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A standardized method for the construction of a tick drag/flag sampling approach and evaluation of sampling efficacy

  • Brent C. NewmanEmail author
  • William B. Sutton
  • Yong Wang
  • Callie J. Schweitzer
  • Abelardo C. Moncayo
  • Brian T. Miller
Article
  • 53 Downloads

Abstract

Drag sampling and flagging are two of the most effective and widely applied techniques to monitor tick populations. Despite the importance of this sampling strategy, there is a lack of standardized protocols for the construction of an inexpensive tick drag/flag. To this end, we provide a step-by-step protocol that details the construction of a tick drag/flag. We provide evidence of efficacy by comparing results obtained over 3-months at 108 locations within the William B. Bankhead National Forest, Alabama, USA. Overall, our drag/flag sampling approach yielded 1127 larvae, 460 nymphs, and 53 adults for a total of 1640 ticks representing three species. We detected significant patterns in Amblyomma americanum abundance for nymphs and adults with greater counts in June (β = 0.91 ± 0.36, 95% CI 0.55–1.27; β = 2.44 ± 0.63, 95% CI 1.81–3.07, respectively) and July (β = 0.73 ± 0.36, 95% CI 0.37–1.09; β = 1.65 ± 0.66, 95% CI 0.99–2.31, respectively) as compared to August. We also detected a significant difference in tick captures by tick drag/flag fabric type with greater captures when muslin was used as compared to flannel (β = 1.07 ± 0.06, 95% CI 1.01–1.13). Our goal is to provide instructions to assemble a highly effective tick drag/flag using minimal supplies. Evaluation and improvements of sampling techniques is essential to understand impacts of landscape management and larger stressors, such as climate change on tick populations but also for enhancing detection of invasive non-native species.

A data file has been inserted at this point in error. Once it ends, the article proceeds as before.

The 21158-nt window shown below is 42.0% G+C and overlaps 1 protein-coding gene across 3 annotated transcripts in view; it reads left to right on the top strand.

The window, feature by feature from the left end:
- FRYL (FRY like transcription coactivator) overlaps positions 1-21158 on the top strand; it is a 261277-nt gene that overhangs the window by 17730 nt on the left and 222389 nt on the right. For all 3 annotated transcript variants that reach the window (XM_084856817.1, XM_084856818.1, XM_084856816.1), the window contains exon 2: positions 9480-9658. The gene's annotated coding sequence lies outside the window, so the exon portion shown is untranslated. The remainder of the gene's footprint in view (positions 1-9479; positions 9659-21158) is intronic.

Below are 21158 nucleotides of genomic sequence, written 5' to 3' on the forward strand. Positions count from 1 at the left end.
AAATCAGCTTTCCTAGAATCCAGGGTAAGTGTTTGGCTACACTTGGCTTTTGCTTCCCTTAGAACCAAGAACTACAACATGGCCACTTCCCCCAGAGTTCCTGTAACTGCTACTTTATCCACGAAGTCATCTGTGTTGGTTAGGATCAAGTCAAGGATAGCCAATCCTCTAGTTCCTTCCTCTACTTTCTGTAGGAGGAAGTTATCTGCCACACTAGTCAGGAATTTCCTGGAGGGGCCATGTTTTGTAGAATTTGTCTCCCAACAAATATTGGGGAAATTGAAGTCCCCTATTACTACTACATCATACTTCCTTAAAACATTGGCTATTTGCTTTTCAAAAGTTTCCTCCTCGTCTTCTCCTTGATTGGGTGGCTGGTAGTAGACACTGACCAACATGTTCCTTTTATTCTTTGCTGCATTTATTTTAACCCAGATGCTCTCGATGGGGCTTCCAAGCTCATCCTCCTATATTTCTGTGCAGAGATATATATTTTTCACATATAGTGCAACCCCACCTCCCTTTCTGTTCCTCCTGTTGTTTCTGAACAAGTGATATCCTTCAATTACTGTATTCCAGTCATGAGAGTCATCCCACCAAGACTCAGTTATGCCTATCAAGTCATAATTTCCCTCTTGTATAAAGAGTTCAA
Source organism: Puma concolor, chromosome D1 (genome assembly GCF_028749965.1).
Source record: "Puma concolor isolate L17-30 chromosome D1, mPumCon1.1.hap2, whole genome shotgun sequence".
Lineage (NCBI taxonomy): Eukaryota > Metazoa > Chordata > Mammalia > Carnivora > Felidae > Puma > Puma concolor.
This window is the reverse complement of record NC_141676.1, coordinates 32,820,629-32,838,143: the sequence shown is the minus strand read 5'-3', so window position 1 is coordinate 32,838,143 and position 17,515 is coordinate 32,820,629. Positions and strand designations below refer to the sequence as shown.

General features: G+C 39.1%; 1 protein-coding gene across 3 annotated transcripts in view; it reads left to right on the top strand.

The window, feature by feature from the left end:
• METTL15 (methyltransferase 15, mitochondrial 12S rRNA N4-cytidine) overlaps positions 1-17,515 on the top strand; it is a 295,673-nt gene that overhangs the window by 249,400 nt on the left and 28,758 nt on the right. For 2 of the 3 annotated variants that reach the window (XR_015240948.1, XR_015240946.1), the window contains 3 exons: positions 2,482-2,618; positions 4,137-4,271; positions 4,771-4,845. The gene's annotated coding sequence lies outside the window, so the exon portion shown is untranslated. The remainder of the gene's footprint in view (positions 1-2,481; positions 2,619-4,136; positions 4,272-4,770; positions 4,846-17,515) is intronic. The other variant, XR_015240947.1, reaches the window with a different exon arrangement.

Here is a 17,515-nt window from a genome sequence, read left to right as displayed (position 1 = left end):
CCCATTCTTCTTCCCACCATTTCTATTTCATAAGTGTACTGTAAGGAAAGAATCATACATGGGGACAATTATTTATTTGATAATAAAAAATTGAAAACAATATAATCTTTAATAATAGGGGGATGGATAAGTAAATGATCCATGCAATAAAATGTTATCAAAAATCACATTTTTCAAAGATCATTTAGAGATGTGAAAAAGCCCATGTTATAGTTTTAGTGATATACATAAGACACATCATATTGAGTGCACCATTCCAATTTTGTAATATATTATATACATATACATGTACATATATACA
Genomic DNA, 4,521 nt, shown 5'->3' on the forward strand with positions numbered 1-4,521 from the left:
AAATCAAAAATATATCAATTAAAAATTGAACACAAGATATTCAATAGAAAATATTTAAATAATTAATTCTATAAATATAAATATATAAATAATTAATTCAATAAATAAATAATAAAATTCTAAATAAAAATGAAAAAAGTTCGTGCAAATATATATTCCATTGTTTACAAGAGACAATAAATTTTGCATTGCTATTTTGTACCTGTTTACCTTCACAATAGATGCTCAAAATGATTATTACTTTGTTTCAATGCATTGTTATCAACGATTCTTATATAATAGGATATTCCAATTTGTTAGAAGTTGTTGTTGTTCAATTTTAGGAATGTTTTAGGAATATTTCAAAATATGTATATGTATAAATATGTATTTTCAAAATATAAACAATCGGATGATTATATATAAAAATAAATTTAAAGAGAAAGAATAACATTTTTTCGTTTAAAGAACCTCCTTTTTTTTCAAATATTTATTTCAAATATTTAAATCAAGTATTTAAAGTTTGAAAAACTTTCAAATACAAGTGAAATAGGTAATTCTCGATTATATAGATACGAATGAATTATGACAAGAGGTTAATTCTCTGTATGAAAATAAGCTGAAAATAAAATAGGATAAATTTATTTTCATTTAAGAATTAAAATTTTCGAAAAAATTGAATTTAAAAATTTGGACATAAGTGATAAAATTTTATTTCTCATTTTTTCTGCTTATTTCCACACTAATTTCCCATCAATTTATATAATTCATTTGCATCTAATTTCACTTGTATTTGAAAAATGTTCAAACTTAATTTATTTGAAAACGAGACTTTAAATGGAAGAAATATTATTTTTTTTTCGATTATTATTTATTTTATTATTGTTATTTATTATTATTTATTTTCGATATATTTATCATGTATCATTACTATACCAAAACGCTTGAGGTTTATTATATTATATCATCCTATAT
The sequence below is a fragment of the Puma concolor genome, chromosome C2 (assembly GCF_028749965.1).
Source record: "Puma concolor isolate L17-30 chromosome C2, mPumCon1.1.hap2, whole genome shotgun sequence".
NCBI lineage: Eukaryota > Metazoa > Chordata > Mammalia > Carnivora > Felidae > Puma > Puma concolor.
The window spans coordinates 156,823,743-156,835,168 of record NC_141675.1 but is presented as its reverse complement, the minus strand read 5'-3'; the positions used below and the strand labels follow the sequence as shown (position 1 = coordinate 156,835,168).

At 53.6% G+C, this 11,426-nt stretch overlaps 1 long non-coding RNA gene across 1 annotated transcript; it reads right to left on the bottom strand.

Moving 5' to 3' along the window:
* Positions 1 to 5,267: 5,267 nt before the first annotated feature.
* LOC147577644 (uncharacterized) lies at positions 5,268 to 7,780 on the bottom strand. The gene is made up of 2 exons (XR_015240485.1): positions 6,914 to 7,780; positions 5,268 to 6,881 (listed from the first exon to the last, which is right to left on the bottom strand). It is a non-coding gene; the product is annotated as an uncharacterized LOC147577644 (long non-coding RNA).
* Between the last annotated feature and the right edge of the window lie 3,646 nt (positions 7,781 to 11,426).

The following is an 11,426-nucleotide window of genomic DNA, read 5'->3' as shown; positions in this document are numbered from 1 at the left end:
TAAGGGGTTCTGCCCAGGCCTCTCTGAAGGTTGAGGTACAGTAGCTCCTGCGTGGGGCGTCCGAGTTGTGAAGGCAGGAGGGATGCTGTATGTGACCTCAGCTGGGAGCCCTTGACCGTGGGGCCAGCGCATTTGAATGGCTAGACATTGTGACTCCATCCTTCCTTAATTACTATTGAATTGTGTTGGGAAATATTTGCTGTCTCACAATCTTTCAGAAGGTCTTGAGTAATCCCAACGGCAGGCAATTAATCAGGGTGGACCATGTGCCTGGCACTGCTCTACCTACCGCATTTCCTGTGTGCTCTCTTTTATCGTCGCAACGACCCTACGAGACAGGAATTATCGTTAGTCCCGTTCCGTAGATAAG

Keywords

Acari Fabric Population assessment Surveillance Tick-borne disease 

Notes

Acknowledgements

We thank Allison Cochran (United States Forest Service) for forest stand access and logistical support at the William B. Bankhead National Forest and Mathew Purucker (Tennessee State University) for field sampling assistance. This research was supported by the United States Department Agriculture, National Institute of Food and Agriculture 1890 Institution Teaching, Research and Extension Capacity Building Grants (CBG) Program. We thank 2 anonymous reviewers for comments on earlier versions of the manuscript.

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© Springer Nature Switzerland AG 2019

Authors and Affiliations

  1. 1.Department of Agricultural and Environmental SciencesTennessee State UniversityNashvilleUSA
  2. 2.Department of Biological and Environmental SciencesAlabama A&M UniversityHuntsvilleUSA
  3. 3.USDA Forest Service, Southern Research StationAshevilleUSA
  4. 4.Vector-Borne Diseases Program, Division of Communicable and Environmental Diseases and Emergency Preparedness, Tennessee Department of HealthNashvilleUSA
  5. 5.Department of BiologyMiddle Tennessee State UniversityMurfreesboroUSA

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